Tuesday, November 27, 2012

Selling their skills

Teenage crackers known to be involved in for-profit modification of electronic grade books (McMillan, 2011). McMillan describes Tyler Coyner, a student that inflated his GPA to 4.54 while also selling grade increases to his peers. Until he was arrested, Coyner spent two semesters performing attacks on the grade records in exchange for cash. He even graduated salutatorian based on his manipulations (McMillan, 2011).

Financial gain as a cyber crime motivator is not rare, although the monetization is achieved through other means. Attackers often harvest directly monetizable data such as credit card information and online banking credentials. Another method is extortion, or protection money, where a botnet operator threatens a distributed denial of service attack unless the victim pays the extortion cost (Dittrich & Himma, 2006). Extremely rare, relative to other financial cybercrimes, is mercenary attacks, like the kind Coyner was selling (McMillan, 2011).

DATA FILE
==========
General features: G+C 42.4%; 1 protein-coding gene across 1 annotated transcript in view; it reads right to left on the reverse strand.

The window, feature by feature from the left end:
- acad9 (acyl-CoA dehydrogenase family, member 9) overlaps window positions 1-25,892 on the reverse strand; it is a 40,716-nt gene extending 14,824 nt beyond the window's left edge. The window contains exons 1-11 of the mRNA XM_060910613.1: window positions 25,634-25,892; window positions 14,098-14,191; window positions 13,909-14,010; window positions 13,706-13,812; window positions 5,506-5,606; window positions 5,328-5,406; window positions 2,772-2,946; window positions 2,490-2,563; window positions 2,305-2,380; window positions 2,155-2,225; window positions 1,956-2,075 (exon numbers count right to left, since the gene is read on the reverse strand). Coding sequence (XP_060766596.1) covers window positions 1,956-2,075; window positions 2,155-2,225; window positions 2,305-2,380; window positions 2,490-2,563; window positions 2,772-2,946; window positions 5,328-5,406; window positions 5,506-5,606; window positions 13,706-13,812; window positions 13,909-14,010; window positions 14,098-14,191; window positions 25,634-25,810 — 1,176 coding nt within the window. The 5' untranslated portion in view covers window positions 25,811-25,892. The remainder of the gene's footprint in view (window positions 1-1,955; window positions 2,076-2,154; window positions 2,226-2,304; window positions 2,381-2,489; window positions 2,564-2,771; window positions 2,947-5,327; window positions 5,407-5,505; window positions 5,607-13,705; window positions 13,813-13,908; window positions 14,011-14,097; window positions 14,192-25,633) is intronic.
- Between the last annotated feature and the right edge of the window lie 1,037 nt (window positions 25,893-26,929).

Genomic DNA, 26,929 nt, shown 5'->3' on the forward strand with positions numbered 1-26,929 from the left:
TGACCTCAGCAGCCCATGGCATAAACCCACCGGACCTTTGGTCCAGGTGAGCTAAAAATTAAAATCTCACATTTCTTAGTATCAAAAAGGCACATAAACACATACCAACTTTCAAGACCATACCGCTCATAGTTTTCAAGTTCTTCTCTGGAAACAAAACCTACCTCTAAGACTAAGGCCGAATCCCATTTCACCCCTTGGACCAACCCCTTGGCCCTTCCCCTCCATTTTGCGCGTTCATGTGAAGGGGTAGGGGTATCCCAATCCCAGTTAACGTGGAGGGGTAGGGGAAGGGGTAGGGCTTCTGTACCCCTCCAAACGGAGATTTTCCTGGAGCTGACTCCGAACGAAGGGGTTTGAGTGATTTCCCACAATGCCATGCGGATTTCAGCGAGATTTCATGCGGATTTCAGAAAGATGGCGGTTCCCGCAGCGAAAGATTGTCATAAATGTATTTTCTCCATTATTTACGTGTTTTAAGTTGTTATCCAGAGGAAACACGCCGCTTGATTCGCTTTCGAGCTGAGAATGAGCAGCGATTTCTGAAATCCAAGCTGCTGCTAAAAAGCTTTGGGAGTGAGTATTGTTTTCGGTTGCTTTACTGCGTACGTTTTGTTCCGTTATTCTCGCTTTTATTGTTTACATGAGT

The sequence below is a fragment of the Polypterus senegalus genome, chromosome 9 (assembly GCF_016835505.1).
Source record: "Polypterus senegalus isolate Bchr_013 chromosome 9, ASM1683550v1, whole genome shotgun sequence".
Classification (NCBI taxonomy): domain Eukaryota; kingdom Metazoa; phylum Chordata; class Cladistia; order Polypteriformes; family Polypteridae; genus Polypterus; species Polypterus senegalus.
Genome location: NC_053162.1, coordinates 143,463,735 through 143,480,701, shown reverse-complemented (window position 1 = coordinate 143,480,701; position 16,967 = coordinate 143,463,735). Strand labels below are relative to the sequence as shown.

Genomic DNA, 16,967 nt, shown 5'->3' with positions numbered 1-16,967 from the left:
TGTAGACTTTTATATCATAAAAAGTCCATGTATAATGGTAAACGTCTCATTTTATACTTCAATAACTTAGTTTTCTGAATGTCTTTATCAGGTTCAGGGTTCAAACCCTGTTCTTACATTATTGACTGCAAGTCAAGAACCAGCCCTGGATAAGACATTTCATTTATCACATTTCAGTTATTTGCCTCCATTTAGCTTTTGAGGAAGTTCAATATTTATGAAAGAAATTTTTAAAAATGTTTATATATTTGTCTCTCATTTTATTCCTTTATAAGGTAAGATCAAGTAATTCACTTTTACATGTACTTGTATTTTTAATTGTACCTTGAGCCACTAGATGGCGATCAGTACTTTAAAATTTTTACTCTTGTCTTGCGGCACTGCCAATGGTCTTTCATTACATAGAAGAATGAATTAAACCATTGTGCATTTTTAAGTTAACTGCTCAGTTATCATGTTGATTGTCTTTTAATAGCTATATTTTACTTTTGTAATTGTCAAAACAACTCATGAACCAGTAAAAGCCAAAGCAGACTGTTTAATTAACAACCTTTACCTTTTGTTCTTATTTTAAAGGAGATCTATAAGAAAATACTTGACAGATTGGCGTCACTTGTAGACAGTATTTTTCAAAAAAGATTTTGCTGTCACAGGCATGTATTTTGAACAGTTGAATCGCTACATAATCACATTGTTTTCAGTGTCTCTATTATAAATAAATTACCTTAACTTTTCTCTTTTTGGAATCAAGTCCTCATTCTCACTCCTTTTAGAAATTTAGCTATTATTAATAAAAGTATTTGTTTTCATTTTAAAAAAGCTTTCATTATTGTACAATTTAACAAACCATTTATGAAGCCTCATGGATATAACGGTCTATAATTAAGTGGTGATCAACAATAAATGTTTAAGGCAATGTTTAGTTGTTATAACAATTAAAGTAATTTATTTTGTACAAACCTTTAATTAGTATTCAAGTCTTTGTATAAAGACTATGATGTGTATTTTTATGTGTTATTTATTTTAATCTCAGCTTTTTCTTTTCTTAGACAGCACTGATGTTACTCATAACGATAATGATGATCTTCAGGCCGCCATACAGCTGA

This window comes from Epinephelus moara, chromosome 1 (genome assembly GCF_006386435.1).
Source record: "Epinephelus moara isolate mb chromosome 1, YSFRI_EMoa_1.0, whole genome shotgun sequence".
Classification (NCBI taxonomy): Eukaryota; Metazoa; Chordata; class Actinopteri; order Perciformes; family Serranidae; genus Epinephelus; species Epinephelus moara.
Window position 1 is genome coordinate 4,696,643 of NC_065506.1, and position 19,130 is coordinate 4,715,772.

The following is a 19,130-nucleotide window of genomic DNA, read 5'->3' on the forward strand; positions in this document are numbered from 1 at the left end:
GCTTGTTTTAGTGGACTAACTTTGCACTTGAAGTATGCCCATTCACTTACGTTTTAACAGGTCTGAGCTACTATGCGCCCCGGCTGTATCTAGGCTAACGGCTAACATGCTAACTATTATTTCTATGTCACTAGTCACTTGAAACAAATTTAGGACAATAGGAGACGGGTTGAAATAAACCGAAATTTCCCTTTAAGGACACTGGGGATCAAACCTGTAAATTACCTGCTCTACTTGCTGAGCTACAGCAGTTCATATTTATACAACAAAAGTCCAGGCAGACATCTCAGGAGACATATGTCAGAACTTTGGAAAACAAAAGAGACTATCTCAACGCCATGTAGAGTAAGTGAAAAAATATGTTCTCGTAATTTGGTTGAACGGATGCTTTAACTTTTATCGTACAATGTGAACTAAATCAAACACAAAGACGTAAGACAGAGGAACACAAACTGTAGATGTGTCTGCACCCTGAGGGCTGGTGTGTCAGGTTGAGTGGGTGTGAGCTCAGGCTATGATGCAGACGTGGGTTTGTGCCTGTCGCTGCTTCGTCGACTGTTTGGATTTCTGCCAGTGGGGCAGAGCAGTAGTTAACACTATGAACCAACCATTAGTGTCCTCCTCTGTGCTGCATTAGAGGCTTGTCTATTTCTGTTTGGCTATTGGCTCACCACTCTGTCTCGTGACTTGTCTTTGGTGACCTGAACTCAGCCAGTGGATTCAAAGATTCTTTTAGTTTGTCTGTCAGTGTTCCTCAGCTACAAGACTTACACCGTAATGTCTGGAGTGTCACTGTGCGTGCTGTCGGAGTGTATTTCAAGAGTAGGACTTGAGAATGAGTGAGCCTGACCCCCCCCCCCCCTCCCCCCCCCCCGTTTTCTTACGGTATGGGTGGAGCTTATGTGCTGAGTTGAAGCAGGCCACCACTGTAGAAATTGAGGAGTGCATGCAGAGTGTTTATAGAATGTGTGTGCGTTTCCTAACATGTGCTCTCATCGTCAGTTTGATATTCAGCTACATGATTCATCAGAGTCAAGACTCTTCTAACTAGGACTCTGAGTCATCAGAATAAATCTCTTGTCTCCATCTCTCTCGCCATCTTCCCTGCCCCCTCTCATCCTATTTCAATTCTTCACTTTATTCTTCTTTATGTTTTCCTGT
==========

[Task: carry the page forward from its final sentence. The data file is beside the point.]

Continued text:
Dittrich, D., & Himma, K. E. (2006). Hackers, Crackers, and Computer Criminals. Bidgoli, Hossein: Handbook of information security-Information warfare; social, legal and international issues, 154-171.

McMillan. (March 4, 2011). Top Student Charged With Fixing Grades for Cash. PCWorld. Retrieved from: http://www.pcworld.com/article/221442/studentcharged.html

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